With respect to ecological analysis, his studies have applied new data visualization techniques to tease apart complex effects of climate variability and nutrient management on water quality in the tidal freshwater Potomac River. He also developed an adaptive pattern recognition algorithm — based on a hybrid of neural networks and fuzzy logic — to successfully recognize early signs of seasonal drought from satellite remote sensing data of arid West Africa. As a Smithsonian Fellow, he developed a nitrogen budget for the semi-rural Rhode River basin (MD), validating demographic and agricultural census data through local interviews with residents, farmers and even the town veterinarian.

Dr. Sklarew has researched and developed numerous methods to assist environmental policy, management and compliance. For EPA’s Office of Water, he identified and characterized watershed management tools; conducted cost-benefit analysis for municipal investments in storm water pollution control; overlaid county-level livestock data with basin-level water quality data to identify “hot spots” where dense animal feedlots were likely impairing our nation’s waters; and created a Web-based decision support system to help companies comply with industry- specific federal water pollution permitting rules. In addition, he has provided technical assistance in developing environmental information management systems for the Chesapeake Bay; Cook Inlet, AK; the State of Texas; and international basins on four continents.

Amanda Caswell, George Mason University

Dr. Caswell is an Associate Professor and Program Director of the CAATE accredited Athletic Training at George Mason University.  As an educator, she has over 20 year of experience with athletic training education and is passionate about developing healthcare professional leaders.  She has successfully led athletic training programs through accreditation and serves as a site visitor for the Commission on Accreditation of Athletic Training Education (CAATE).  She has been a leader in the Commonwealth by previously serving as the president of the Virginia Athletic Trainers’ Association and has presented pedagogical and clinical practice techniques at state and national conferences.  As a board certified athletic training clinician, she has practiced for 13 years in a variety of setting including rehabilitation clinics, secondary schools, and NCAA Division I and II institutions.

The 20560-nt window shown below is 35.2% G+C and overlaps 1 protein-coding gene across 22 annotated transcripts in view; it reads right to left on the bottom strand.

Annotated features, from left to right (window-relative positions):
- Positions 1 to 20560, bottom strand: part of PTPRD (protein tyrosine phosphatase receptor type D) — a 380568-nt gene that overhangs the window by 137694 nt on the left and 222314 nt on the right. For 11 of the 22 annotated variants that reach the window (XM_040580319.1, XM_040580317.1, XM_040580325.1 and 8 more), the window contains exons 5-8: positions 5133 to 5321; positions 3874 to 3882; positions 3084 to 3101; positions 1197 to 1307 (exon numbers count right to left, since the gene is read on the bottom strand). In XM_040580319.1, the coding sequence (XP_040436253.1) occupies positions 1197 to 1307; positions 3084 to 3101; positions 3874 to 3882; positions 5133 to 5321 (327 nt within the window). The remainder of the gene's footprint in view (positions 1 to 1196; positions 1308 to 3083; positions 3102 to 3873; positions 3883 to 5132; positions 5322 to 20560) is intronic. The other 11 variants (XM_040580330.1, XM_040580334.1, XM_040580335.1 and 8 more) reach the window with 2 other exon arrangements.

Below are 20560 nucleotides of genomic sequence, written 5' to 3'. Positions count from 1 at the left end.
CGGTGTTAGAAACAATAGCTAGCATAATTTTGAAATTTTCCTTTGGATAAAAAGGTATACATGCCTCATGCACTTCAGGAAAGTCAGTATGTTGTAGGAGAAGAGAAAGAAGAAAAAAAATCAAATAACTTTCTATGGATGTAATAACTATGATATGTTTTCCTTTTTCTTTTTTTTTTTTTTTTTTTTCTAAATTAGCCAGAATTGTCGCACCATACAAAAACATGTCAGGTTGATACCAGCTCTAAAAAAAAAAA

Her research interest include an evidence-based approach to recognizing, managing and preventing youth and scholastic athletes.  She has been an investigator on the innovative collaboration between George Mason University and the Prince William County Public Schools (ACHIEVES Project) which has become an exemplar model within Virginia and the nation for how public school systems can improve sport safety through educational interventions and injury surveillance.

Candance Parham, George Mason University

Candace S. Parham is a Certified Athletic Trainer and an Instructor of Athletic Training in the School of Recreation, Health and Tourism. Additionally, she assists with supervision of student clinical experiences. She earned her B.S. in Physical Education with a Concentration in Sports Medicine from the University of Virginia in Charlottesville, VA; and her M.S. in Exercise, Fitness, and Health Promotion from George Mason University. She has worked with athletes of all ages and skill levels. In 2004, she was an Athletic Training intern for the Washington Mystics. She co-conducted a study on preparticipation physical examination requirements for secondary school athletes and presented the findings at the 2006 National Athletic Trainers Association Annual Meeting and Symposia. Ms. Parham is also a member of the National Athletic Trainers Association.

 
Elena Chiru

Associate Director, Career Development for Career Education and Counseling Team

 

Published
2020-07-31
Section
TUESDAY 1:00pm-2:30pm